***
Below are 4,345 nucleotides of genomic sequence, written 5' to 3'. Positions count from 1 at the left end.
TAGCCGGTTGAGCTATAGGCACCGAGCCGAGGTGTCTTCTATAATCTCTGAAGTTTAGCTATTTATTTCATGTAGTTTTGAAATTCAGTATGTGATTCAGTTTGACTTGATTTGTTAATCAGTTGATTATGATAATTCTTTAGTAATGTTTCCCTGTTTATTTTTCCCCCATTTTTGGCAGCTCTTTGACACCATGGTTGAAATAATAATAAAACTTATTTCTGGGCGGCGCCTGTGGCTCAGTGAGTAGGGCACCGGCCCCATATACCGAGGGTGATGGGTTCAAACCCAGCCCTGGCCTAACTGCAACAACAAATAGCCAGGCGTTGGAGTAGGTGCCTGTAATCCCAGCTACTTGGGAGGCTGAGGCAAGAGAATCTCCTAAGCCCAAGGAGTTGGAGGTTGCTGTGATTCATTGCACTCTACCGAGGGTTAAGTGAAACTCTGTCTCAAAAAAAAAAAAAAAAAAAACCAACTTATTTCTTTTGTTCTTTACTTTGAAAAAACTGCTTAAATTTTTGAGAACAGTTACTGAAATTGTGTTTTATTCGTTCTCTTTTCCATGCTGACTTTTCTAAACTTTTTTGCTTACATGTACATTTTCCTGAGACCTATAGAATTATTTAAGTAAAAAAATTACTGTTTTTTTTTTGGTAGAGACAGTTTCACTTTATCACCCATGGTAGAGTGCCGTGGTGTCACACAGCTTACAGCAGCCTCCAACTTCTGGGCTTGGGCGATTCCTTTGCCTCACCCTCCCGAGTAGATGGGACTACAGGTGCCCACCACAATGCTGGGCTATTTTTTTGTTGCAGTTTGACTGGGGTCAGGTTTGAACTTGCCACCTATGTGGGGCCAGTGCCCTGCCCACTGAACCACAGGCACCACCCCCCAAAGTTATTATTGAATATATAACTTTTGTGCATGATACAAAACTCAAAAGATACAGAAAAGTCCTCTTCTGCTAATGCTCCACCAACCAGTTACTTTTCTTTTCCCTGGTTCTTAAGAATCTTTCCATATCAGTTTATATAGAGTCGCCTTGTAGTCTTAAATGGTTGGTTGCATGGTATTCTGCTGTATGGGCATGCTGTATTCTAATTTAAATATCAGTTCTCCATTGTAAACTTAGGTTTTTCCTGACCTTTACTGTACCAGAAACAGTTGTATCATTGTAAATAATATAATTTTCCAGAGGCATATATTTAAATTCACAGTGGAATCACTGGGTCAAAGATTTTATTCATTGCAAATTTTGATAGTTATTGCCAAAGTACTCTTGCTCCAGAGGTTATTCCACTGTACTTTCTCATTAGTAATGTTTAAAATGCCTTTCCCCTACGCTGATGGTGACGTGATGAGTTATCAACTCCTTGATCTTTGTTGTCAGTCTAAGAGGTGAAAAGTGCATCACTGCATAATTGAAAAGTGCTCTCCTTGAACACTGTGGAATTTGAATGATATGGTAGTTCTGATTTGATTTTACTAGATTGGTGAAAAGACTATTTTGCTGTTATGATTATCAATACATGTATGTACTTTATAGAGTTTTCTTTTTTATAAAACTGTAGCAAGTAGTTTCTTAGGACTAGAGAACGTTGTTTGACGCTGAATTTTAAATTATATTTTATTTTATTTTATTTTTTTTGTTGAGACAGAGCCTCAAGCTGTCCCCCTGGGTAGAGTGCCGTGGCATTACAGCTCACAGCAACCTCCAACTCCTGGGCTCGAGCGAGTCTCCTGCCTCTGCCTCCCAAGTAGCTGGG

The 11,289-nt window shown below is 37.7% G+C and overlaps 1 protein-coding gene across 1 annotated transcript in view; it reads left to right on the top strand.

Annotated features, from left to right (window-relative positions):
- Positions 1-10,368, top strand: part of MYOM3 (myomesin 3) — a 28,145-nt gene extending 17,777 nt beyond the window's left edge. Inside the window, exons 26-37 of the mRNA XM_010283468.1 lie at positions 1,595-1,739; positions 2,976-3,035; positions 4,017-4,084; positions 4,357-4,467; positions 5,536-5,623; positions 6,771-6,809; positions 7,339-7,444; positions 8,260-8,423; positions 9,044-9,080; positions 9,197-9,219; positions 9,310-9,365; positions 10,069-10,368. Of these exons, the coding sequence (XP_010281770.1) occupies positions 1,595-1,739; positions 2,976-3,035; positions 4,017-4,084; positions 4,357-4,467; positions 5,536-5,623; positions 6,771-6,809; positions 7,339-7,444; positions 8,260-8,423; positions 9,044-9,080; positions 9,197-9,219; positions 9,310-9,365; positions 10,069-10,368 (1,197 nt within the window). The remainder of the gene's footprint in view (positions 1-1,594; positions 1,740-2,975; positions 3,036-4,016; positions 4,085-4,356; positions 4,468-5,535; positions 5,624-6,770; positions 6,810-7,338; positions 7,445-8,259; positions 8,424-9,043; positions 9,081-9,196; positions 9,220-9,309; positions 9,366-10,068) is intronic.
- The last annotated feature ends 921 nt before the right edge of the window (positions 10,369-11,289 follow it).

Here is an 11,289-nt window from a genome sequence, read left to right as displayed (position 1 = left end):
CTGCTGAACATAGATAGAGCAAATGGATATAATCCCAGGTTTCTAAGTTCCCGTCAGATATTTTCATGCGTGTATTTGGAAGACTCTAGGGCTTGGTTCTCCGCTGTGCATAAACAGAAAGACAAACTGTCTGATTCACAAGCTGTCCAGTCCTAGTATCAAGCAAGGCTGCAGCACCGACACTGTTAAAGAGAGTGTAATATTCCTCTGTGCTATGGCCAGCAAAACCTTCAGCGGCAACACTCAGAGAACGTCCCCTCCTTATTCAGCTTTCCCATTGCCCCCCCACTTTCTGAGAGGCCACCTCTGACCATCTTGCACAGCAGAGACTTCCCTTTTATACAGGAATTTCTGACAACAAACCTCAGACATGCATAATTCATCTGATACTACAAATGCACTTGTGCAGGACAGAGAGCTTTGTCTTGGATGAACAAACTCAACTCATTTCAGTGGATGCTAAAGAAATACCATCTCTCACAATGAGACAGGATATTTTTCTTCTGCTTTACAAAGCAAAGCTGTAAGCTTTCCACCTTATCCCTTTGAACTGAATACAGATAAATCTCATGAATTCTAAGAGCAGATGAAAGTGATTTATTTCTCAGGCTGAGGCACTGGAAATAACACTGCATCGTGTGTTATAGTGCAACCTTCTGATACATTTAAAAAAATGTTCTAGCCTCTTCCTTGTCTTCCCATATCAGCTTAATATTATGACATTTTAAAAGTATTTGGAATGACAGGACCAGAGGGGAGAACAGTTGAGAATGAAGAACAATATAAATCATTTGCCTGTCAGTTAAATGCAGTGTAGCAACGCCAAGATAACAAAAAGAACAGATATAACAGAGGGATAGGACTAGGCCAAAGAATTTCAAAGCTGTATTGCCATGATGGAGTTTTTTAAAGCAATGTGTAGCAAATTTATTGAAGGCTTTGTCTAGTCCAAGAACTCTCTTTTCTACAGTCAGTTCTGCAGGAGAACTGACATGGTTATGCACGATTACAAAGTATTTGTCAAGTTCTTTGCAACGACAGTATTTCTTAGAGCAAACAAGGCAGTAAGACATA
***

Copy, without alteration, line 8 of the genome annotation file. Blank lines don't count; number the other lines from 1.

CTGCTGAACATAGATAGAGCAAATGGATATAATCCCAGGTTTCTAAGTTCCCGTCAGATATTTTCATGCGTGTATTTGGAAGACTCTAGGGCTTGGTTCTCCGCTGTGCATAAACAGAAAGACAAACTGTCTGATTCACAAGCTGTCCAGTCCTAGTATCAAGCAAGGCTGCAGCACCGACACTGTTAAAGAGAGTGTAATATTCCTCTGTGCTATGGCCAGCAAAACCTTCAGCGGCAACACTCAGAGAACGTCCCCTCCTTATTCAGCTTTCCCATTGCCCCCCCACTTTCTGAGAGGCCACCTCTGACCATCTTGCACAGCAGAGACTTCCCTTTTATACAGGAATTTCTGACAACAAACCTCAGACATGCATAATTCATCTGATACTACAAATGCACTTGTGCAGGACAGAGAGCTTTGTCTTGGATGAACAAACTCAACTCATTTCAGTGGATGCTAAAGAAATACCATCTCTCACAATGAGACAGGATATTTTTCTTCTGCTTTACAAAGCAAAGCTGTAAGCTTTCCACCTTATCCCTTTGAACTGAATACAGATAAATCTCATGAATTCTAAGAGCAGATGAAAGTGATTTATTTCTCAGGCTGAGGCACTGGAAATAACACTGCATCGTGTGTTATAGTGCAACCTTCTGATACATTTAAAAAAATGTTCTAGCCTCTTCCTTGTCTTCCCATATCAGCTTAATATTATGACATTTTAAAAGTATTTGGAATGACAGGACCAGAGGGGAGAACAGTTGAGAATGAAGAACAATATAAATCATTTGCCTGTCAGTTAAATGCAGTGTAGCAACGCCAAGATAACAAAAAGAACAGATATAACAGAGGGATAGGACTAGGCCAAAGAATTTCAAAGCTGTATTGCCATGATGGAGTTTTTTAAAGCAATGTGTAGCAAATTTATTGAAGGCTTTGTCTAGTCCAAGAACTCTCTTTTCTACAGTCAGTTCTGCAGGAGAACTGACATGGTTATGCACGATTACAAAGTATTTGTCAAGTTCTTTGCAACGACAGTATTTCTTAGAGCAAACAAGGCAGTAAGACATA